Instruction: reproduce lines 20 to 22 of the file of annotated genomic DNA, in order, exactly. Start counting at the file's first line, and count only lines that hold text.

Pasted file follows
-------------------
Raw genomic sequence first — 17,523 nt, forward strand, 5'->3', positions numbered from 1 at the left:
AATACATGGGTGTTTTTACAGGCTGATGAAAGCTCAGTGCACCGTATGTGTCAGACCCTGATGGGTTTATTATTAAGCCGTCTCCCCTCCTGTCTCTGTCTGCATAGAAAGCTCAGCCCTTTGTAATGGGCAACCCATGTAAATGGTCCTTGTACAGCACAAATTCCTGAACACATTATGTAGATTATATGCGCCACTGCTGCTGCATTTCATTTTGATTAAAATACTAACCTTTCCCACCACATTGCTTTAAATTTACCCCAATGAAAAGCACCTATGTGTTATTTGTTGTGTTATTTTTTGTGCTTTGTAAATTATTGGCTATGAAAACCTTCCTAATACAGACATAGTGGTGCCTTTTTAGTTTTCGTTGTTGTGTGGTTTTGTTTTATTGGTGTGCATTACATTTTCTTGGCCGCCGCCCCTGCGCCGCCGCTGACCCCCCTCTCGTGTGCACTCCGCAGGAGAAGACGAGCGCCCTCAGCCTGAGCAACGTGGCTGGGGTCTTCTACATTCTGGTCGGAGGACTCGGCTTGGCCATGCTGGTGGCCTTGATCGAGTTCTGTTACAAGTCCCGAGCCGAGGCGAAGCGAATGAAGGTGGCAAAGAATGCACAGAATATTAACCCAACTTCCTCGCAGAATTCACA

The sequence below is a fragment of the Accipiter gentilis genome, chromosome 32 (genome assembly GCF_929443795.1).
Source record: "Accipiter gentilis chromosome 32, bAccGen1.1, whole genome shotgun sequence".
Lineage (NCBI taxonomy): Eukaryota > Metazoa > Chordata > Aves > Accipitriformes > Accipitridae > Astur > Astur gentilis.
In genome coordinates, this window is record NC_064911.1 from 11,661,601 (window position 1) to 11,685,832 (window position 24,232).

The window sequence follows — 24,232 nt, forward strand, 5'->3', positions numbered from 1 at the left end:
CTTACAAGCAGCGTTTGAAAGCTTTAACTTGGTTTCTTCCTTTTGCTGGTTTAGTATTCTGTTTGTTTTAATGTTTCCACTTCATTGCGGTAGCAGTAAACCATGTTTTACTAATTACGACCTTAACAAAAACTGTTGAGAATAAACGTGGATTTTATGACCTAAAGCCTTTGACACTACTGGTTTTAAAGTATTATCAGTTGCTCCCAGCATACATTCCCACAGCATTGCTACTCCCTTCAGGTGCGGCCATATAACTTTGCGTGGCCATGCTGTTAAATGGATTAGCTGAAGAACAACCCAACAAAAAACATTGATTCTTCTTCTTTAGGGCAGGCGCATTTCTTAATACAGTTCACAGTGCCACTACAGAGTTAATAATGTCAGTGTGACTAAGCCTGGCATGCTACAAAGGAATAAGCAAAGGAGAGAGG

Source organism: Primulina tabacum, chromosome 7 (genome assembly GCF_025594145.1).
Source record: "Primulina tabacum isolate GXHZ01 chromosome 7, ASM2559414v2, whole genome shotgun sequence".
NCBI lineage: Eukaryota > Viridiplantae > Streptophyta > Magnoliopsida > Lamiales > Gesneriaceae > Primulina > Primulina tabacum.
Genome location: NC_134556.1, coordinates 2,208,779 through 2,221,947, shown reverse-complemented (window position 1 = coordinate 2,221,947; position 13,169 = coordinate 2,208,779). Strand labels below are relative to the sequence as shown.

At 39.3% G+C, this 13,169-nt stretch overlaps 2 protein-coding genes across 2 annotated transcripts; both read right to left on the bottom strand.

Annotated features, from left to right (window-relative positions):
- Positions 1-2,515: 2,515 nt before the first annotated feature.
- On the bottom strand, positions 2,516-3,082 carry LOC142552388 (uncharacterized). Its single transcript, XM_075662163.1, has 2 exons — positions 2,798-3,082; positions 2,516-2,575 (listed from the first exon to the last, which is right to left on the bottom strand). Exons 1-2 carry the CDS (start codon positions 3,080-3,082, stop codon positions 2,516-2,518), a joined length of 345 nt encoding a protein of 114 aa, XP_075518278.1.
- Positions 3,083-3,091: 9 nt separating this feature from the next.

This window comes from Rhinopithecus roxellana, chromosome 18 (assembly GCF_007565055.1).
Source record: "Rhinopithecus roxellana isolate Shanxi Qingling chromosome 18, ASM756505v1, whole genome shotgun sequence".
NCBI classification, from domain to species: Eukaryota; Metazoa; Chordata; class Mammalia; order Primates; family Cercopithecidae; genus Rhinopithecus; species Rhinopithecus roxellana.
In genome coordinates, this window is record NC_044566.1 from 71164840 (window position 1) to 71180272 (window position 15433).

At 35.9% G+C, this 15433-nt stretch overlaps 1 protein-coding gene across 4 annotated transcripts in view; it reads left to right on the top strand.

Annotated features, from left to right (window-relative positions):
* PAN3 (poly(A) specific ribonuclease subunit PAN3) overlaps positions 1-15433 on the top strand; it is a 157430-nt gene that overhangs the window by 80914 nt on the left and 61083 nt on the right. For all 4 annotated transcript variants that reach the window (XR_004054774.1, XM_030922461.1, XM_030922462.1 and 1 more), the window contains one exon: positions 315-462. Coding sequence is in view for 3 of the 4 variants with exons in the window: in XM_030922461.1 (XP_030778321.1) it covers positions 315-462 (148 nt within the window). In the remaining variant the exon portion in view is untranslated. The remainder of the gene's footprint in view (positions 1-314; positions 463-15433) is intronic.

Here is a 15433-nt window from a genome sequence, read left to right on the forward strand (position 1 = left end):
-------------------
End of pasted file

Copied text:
NCBI classification, from domain to species: Eukaryota; Metazoa; Chordata; class Mammalia; order Primates; family Cercopithecidae; genus Rhinopithecus; species Rhinopithecus roxellana.
In genome coordinates, this window is record NC_044566.1 from 71164840 (window position 1) to 71180272 (window position 15433).

At 35.9% G+C, this 15433-nt stretch overlaps 1 protein-coding gene across 4 annotated transcripts in view; it reads left to right on the top strand.